At the end of February, the main unit of the Anglo American Platinum's converter plant (ACP, Rustenburg, South Africa) was damaged by an explosion and shut down, the company announced force majeure and lowered its forecast by 500,000 oz of platinum and 300,000 oz of palladium (down to 3.1-3.6 mn oz of the PGM). The closure of the ACP, a key facility in the concentrate processing, has led to the accumulation of work-in-progress stocks owned by both Amplats and third parties, including Zimbabwe. Initially, it looked like it would take up to two years to process them, but the COVID-19-induced closure of the mines will allow Amplats to process them before the end of the year.

According to BofA, the South Africa's lockdown has had a profound impact on the mining industry. The South African Minerals Council expects that it will take time to recover production and supply chains to the pre-pandemic levels. So far, underground mines employ only 50% of the regular number of miners. Another manufacturer, Implats, expects the South African facilities to be utilized at 30-40% in May-June compared to their guidance figures. The Sibanye-Stillwater and RBPlat companies have withdrawn their production forecasts. BofA believes that the national production in May and June will not exceed half of the usual level.

Meanwhile, Renaissance Capital estimates that capacity cuts are not enough to compensate for collapsed demand. Due to the lockdown in South Africa, the supplies of PGM will decrease by 10% in 2020, the investment bank said, while net demand will collapse by 28%. The main factor behind this will be a 30% decline in consumption in the automotive industry due to the transition to a saving strategy. As a result, a surplus will be generated not only in the platinum market, but also in the palladium and rhodium ones. “While the nationwide lockdown in South Africa presented a supply response through forced capacity closures, we believe the deteriorating demand fundamentals could tip the platinum group metals (PGMs) into surplus territory with a near-term recovery unlikely. As a result, we do not believe the elevated PGM price environment is sustainable,” says the investment bank's review.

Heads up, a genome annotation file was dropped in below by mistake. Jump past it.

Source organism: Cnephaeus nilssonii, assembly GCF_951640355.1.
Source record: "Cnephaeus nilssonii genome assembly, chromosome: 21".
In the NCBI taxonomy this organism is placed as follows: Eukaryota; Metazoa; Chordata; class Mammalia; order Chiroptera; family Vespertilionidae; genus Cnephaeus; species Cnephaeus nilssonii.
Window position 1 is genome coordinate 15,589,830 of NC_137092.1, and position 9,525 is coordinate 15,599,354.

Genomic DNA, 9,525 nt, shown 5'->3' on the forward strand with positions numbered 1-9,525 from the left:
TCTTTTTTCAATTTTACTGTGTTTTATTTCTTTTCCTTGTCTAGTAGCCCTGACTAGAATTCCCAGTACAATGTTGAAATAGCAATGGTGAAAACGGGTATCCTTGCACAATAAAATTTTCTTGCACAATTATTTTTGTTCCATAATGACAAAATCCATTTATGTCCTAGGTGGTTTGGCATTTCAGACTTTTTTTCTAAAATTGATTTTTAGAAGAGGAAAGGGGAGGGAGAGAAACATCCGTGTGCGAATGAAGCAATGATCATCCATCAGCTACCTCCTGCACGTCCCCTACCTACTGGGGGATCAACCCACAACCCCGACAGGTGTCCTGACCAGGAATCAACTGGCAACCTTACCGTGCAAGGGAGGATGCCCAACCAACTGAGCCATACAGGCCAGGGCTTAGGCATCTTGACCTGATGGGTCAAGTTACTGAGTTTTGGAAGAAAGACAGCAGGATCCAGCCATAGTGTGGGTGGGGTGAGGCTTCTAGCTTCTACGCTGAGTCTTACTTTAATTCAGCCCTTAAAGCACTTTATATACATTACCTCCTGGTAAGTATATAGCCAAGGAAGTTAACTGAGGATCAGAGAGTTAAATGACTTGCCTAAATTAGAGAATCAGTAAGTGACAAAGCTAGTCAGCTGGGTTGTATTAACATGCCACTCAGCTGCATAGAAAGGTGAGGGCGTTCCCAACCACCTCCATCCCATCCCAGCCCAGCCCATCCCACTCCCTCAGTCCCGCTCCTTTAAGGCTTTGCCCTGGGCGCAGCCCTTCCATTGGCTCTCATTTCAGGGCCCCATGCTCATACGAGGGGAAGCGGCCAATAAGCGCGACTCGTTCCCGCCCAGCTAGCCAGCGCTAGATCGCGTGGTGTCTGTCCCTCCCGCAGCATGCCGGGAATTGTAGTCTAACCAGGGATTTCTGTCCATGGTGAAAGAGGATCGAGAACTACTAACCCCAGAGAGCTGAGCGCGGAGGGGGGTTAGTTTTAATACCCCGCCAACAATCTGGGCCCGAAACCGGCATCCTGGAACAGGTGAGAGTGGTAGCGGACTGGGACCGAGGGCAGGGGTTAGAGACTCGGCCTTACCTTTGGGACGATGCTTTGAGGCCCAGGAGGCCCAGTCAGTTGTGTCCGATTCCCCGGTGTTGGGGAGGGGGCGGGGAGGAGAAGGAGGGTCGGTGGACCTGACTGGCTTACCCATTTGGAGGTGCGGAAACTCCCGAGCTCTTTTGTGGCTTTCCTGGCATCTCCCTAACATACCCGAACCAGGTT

Nornickel also states that the decline in production in South Africa is so far inadequate to the decline in the platinum prices, as the prices of palladium and rhodium that have dropped much less keep the value of the aggregate basket of the PGM well above the costs. This year, Nornickel will reduce the production of the PGM by 7.5% to 2.7 mn oz, which is connected with a planned reduction in reserves of the raw materials rich in these precious metals, and not with a pandemic that did not seriously affect either the production process or shipments of the metal to their customers.

But the impact of the pandemic on the manufacturing process in South Africa will continue even after the virus fades away. South Africa has introduced new rules for mining adopted during the pandemic, Johnson Matthey said. These norms, in addition to the requirements for the outfit and disinfection measures, oblige the miners to stay at a distance of 1-2 metres from each other. Given the narrow underground mines, the production figures will be lower. According to Johnson Matthey, this will be one of the reasons for the PGM production decline by at least 20% in South Africa this year.

Nornickel points to the same possibility “However, South African supply might ramp up slower than expected with social distancing potentially disrupting the operation more than currently expected, possibly resulting in lower surpluses.”


Measures to prevent the spread of COVID-19 have had a significant impact on the transportation of the PGM, which is usually carried out by air. In March and April, a sharp decline in the number of flights, even cargo ones, led to disruptions in the precious metals’ supply chain from South Africa to the northern hemisphere, as well as from the trade hubs such as London and Zurich to Asia, Johnson Matthey said. As a result, in March-early April, the Asian countries recovering from the first wave of COVID-19 faced a PGM shortage, as the supplies from South Africa, North America and Europe were paralyzed. This helped to support the prices of palladium and rhodium, but the price of platinum was less affected despite the shortage of this metal in bullions that were actively bought by Japanese and Chinese investors, industrialists and jewellers.

Logistics disruptions have also affected the production of recycled platinum, which normally satisfy approximately 25% of the global demand for this metal. The key sources of recycled platinum are the used exhaust gas converters and jewellery scrap. The sharp decline in the collection of the autocatalyst scrap as the car owners refrain from buying new cars has become another factor in reducing the recycled platinum production. There is a surplus of used cars in the secondary market, which their owners will try to sell to a car sharing sector to avoid bankruptcy. The increased demand for secondary cars is fraught with a reduction in palladium and platinum recycling from spent catalysts, said Nornickel. The company expects recycling of the PGM to fall by 5 to 15% this year compared to 2019, depending on the rates of possible cash-for-clunkers programmes.